Find out more about how you can gain and further develop transferable skills here.
- What components would make up the kind of role you would enjoy?
Although it can be overwhelming to consider what your ‘dream job’ would look like, it can be helpful to think about what you want out of a role, accepting that your priorities will change as you navigate your career. Are you looking for flexibility or do you thrive with structure and routine? What about autonomy, being part of a team, creative control? Is location or salary more important for you? Do you want to specialise in a particular area or become a generalist? When you build a picture of the kind of role you would enjoy, do you research on these kinds of jobs. Explore the job market and look at job adverts to see what the requirements are. Do they require a PhD? You can use our Which career? pages, as well as Prospects job profiles, to further explore sectors and roles you’re interested in. Use LinkedIn to see what roles with people with PhDs in your agree have, and connect with them to build your network.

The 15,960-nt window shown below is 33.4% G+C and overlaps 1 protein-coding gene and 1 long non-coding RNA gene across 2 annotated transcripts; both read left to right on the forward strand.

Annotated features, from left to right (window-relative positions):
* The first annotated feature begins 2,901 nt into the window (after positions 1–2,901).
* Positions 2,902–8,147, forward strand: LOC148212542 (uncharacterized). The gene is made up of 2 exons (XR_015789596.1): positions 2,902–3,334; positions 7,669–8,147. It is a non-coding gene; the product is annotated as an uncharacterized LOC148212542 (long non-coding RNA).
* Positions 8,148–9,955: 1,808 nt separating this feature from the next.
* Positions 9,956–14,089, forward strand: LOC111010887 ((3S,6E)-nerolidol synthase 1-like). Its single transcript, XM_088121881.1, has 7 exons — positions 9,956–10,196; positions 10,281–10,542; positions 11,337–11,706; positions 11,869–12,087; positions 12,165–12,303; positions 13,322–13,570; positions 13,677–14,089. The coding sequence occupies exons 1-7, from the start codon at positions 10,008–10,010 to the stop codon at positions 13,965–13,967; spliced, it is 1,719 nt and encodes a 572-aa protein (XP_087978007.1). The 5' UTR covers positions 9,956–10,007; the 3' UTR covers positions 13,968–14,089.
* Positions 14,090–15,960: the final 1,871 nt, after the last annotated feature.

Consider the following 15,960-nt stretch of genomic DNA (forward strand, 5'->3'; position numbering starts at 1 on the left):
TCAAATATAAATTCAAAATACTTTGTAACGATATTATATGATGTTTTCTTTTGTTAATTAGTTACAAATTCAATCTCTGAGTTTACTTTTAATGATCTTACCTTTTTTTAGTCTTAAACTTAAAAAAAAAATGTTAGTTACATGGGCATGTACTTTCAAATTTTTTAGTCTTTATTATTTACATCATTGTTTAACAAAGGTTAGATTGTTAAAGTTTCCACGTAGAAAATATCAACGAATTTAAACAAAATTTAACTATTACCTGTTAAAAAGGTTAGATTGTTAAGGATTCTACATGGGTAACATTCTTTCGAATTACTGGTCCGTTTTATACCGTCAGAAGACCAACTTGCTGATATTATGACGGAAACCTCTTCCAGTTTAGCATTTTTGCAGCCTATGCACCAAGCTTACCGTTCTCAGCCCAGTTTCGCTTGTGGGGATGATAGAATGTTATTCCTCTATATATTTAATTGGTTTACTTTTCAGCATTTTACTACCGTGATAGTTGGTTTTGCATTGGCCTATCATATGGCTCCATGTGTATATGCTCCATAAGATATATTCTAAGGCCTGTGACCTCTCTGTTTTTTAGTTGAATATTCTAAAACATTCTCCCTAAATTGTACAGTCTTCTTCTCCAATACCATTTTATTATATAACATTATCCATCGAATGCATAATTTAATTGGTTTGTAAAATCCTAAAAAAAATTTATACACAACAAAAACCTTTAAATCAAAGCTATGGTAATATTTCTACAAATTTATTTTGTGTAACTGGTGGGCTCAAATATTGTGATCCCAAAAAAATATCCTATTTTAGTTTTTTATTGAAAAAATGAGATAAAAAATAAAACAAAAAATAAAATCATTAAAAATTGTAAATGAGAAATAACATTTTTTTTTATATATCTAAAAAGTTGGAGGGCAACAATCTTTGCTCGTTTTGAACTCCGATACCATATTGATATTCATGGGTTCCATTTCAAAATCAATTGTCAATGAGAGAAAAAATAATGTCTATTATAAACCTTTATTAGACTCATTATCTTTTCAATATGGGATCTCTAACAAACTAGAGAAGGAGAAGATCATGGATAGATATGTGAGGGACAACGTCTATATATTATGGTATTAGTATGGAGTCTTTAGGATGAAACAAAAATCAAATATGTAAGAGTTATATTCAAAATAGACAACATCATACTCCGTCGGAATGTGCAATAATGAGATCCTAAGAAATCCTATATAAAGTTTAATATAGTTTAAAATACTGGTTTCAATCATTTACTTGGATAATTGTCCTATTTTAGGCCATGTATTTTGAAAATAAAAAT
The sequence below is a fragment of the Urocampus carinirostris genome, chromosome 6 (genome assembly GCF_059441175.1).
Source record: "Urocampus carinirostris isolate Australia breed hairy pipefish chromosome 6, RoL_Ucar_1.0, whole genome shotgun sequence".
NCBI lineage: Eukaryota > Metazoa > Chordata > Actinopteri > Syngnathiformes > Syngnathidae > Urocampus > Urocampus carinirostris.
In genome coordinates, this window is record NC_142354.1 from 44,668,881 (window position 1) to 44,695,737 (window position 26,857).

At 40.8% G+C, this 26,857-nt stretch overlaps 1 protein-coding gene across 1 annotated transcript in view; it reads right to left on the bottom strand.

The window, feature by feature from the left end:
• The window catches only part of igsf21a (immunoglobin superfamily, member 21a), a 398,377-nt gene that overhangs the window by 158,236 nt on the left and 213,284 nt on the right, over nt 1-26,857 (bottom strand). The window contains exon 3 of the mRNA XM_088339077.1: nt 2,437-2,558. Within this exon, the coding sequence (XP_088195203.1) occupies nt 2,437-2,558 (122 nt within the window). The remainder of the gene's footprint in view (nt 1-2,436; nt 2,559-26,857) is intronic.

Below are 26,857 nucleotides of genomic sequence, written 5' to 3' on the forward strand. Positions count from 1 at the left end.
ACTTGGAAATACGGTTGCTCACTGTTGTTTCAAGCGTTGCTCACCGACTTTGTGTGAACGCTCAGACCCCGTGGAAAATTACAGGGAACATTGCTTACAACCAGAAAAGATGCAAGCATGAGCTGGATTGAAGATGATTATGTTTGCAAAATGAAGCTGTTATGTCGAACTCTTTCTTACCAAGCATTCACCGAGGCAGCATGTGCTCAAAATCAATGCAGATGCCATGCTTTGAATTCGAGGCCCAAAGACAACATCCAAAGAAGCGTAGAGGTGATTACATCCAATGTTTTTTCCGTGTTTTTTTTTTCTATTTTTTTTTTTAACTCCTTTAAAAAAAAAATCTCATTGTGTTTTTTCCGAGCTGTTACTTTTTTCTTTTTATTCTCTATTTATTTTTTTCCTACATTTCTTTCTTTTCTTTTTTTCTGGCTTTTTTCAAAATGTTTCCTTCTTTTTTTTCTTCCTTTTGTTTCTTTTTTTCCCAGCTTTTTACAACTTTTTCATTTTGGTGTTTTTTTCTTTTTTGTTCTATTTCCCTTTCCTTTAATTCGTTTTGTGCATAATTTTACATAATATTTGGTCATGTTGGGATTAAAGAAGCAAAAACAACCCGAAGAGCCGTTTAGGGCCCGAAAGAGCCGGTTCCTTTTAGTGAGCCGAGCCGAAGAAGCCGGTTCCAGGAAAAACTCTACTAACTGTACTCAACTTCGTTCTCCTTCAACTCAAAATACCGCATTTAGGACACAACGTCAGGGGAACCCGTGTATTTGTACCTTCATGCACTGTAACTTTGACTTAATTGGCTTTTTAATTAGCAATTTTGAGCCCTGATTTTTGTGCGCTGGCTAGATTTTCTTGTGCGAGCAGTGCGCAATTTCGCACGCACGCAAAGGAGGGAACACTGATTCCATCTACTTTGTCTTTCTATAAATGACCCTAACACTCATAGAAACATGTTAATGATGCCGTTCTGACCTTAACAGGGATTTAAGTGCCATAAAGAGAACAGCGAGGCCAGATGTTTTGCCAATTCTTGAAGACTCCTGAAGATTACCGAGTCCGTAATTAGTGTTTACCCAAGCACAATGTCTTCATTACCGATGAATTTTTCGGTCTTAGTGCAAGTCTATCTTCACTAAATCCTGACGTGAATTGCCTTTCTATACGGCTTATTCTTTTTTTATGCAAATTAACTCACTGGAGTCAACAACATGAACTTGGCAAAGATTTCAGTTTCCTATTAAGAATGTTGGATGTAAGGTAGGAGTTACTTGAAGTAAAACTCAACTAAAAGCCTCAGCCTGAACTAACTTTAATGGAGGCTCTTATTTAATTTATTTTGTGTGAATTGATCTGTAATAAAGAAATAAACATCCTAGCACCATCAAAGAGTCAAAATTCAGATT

If you find that the roles you are interested in require knowledge in a particular area, think about how you can acquire that knowledge. Through a PhD you will commit 3-4 years during which you can also spend that time getting relevant experience (indeed, many PhDs are not funded, so you must be prepared to work on top of studying). However, there may also be graduate-level jobs you can do that will give you the research skills and knowledge required for this kind of role in the future, so it’s important to do your research. If you’re feeling overwhelmed or aren’t sure where to start, book a careers guidance appointment with a Careers Consultant to discuss your options.